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Russia blocks consensus on review of Nuclear Non-Proliferation Treaty

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Russia on Friday blocked the final joint statement on the review of the Treaty on the Non-Proliferation of Nuclear Weapons (NPT) at the conference that ended Friday in New York after four weeks of negotiations.

That statement has failed to find consensus because of various objections by Russia related to the war in Ukraine and the conflict around the Zaporiyia power plant.

“To my deep regret, this conference has not been able to reach a consensus,” the chairman of the meeting, Gustavo Zlauvinen, has expressed after the end of the meeting, the purpose of which was to set binding deadlines for the dismantling of nuclear weapons.

The Russian representative, Deputy Head of the Russian Foreign Ministry’s Department of Non-Proliferation and Arms Control Igor Vishnevetski, has indicated at the closing plenary meeting of the 10th conference–held in New York August 1-26, 2022–on the NPT review that he disagreed with five sections of the final draft.

In this regard, the Russian representative has indicated that the main problem is that the distance between the parties has not been overcome, so that “consensus is unreasonable.” Thus, he criticized that different delegations have come to the meetings of the agreement to present their priorities, referring to Ukraine; while Moscow’s requests have not been considered.

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Vishnevetski has lamented that states presenting positions at odds with Russia have shown little willingness to reach an agreement, despite the fact that all members have a common goal — “a world free of nuclear weapons” –. In his opinion, it is a matter of ideological and conceptual differences on how, when and by what means to achieve the same end.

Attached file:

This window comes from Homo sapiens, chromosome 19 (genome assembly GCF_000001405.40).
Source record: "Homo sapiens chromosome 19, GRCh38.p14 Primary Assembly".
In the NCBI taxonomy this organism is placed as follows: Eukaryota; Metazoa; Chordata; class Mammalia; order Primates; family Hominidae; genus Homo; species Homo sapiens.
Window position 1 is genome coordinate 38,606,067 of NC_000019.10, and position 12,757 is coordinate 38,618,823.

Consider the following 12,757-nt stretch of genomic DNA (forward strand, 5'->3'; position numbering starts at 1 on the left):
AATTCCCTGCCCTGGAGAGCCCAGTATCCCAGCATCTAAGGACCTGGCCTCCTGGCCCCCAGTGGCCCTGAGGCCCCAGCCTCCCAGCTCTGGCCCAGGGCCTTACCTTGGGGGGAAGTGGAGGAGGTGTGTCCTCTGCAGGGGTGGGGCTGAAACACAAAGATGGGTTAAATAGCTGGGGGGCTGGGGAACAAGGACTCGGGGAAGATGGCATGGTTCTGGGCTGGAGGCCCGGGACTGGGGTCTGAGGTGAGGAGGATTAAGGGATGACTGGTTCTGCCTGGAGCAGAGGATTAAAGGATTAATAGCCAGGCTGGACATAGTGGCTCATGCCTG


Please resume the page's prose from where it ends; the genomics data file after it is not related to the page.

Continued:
Following the Russian statement, delegates from dozens of countries have come out in favor of the agreement. For its part, France – on behalf of several countries, including members of the European Union – reiterated its support for Kiev and condemned Putin’s invasion.

The treaty, which entered into force in 1970, has so far been ratified by 191 countries around the world. Its aim is nuclear disarmament.

However, critics complain that the five official nuclear powers – the United States, China, Britain, France and Russia – are subject to different rules than non-nuclear-weapon signatories. India, Pakistan, Israel and North Korea also possess nuclear weapons, according to the Federation of American Scientists (FAS), but are not signatories to the treaty.

GUTERRES REGRETS LACK OF CONSENSUS

UN Secretary-General António Guterres has stressed the need for dialogue to reduce the nuclear threat after countries were unable to reach consensus at the conference.

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“The tense international environment and the increased risk of nuclear weapons being used, by accident or miscalculation , call for urgent and decisive action. The Secretary-General calls on all States to use all avenues of dialogue, diplomacy and negotiation to ease tensions, reduce nuclear risk and eliminate the nuclear threat once and for all,” explained his spokesman, Stephane Dujarric.

“A world free of nuclear weapons remains the top disarmament priority of the United Nations and a goal to which the Secretary-General remains firmly committed,” he added.

UN High Representative for Disarmament Affairs Izumi Nakamitsu also conveyed her disappointment at the outcome.

“The final draft, of course, was not a perfect document. We all knew that. But the vast majority of States parties felt that it will continue to be of interest to the international community,” he has indicated.

Nakamitsu has particularly emphasized that while this was the second time in a row that the Conference ended without a consensus outcome, the NPT will not collapse or suffer immediate damage.

“However, I think we need to make sure that we reverse this trend of confidence in this NPT regime that continues to fall. We need to reverse the frustration,” he has called for.

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